Empty interior of Bayern Munich's Allianz Arena View from up high in the Allianz Arena, home of Bayern Munich (image by HerrAdams via Wikimedia Commons)

To outsiders and newcomers to European football, there seems to be just one, maybe two, clubs in Germany. Many people know of Borussia Dortmund, but everyone knows Bayern Munich. Here is Groundhopper Guides’ introduction to Bayern Munich’s history, stadium and home city.

Update 22 November 2021: Bayern has reduced capacity to 25% due to Covid restrictions in Bavaria and canceled all tickets for their home games against Arminia Bielefeld (27 November), Barcelona (8 December) and Mainz (11 December). These restrictions are in place until at least December 15, 2021.

As a result, our broker there has stopped quoting all Bayern Munich games through December.

(Disclaimer: Some of the links below are affiliate links, meaning Groundhopper Guides may receive some compensation if you make a purchase after clicking one of these links.)

Introduction to FC Bayern München

Known as FC Bayern München around the world, most English-speakers know Die Bayern (The Bavarians), as Bayern Munich. They are the most successful club in German football history, having won a record 31 league titles, including the past nine Bundesliga titles dating back to 2013.

The largest club in Germany, and the third highest-earning football club in the world (behind Barcelona and Real Madrid), Bayern Munich is valued at $4.2 billion with an annual revenue of $703 million. There are more than 4,500 officially registered fan clubs for Bayern Munich around the world.

The club crest might be one of the most recognized in the world, as it has the team colors of red and white surrounding the white and blue flag of Bavaria.

Bayern Munich team picture from 1900

The very first Bayern Munich squad in 1900. (Image: Unknown author, Public domain, via Wikimedia Commons)

Bayern Munich History

Founded in 1900, Bayern Munich started winning team trophies right from the beginning. They joined the newly formed Kreisliga, the first regional Bavarian league, in 1910-11 and claimed top honors that initial season. By 1920, it had over 700 members, and was the largest football club in Munich.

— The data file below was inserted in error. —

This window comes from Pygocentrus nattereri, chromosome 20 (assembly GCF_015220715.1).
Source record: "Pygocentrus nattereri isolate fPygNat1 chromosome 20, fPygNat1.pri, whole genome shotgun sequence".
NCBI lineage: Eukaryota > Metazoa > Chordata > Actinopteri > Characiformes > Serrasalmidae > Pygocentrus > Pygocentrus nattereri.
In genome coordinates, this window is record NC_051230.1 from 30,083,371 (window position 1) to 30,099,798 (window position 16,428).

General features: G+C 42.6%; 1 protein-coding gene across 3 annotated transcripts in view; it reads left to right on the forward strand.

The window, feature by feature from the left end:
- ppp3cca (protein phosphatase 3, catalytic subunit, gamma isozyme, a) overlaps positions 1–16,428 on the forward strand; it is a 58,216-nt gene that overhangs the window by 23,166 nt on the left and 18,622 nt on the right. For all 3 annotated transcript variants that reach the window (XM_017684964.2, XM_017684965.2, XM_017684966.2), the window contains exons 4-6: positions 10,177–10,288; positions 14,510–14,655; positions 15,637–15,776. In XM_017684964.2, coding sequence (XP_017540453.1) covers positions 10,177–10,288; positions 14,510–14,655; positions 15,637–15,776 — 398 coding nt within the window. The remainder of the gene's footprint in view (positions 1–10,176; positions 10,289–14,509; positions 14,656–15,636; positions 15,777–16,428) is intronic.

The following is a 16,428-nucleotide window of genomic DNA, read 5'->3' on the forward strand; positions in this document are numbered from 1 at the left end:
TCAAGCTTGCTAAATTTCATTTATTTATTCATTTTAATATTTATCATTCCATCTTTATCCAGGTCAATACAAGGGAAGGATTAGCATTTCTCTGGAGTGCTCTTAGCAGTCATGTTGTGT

The first national trophy claimed was in 1932, the German championship, after defeating Frankfurt in the final 2-0.

The rise of Adolf Hitler put an abrupt end to Bayern Munich’s development, as the club president and coach were both Jewish and left the country. The club struggled for years and was in financial trouble and on the verge of bankruptcy at the end of the 1950s.

The Bundesliga was formed in 1963, but Bayern were not promoted until 1965. In that initial season, they finished third in the league but won the domestic cup, thus qualifying for (and winning) the following year’s European Winner’s Cup. They achieved the first league title in 1969.

Since 1970, Bayern Munich have captured 29 Bundesliga titles, 16 in the DFB-Pokal Cup, eight German Super Cups, and six Champions League titles in addition to other European and worldwide awards.

Exterior of Bayern Munich's Allianz Arena in red

Allianz Arena in one of its seemingly endless color schemes. (Image by dronepicr via Wikimedia Commons)

Bayern Munich’s Stadium, Allianz Arena

Since the 2005-06 season, Bayern Munich have played their home games at the spectacular Allianz Arena. It is widely known for its exterior lighting, the first stadium in the world with a full color-changing exterior.

It is the second-largest stadium in Germany (behind Dortmund), with a seating capacity of 70,000. For international matches, it ranks third, also behind the Olympic Stadium in Berlin.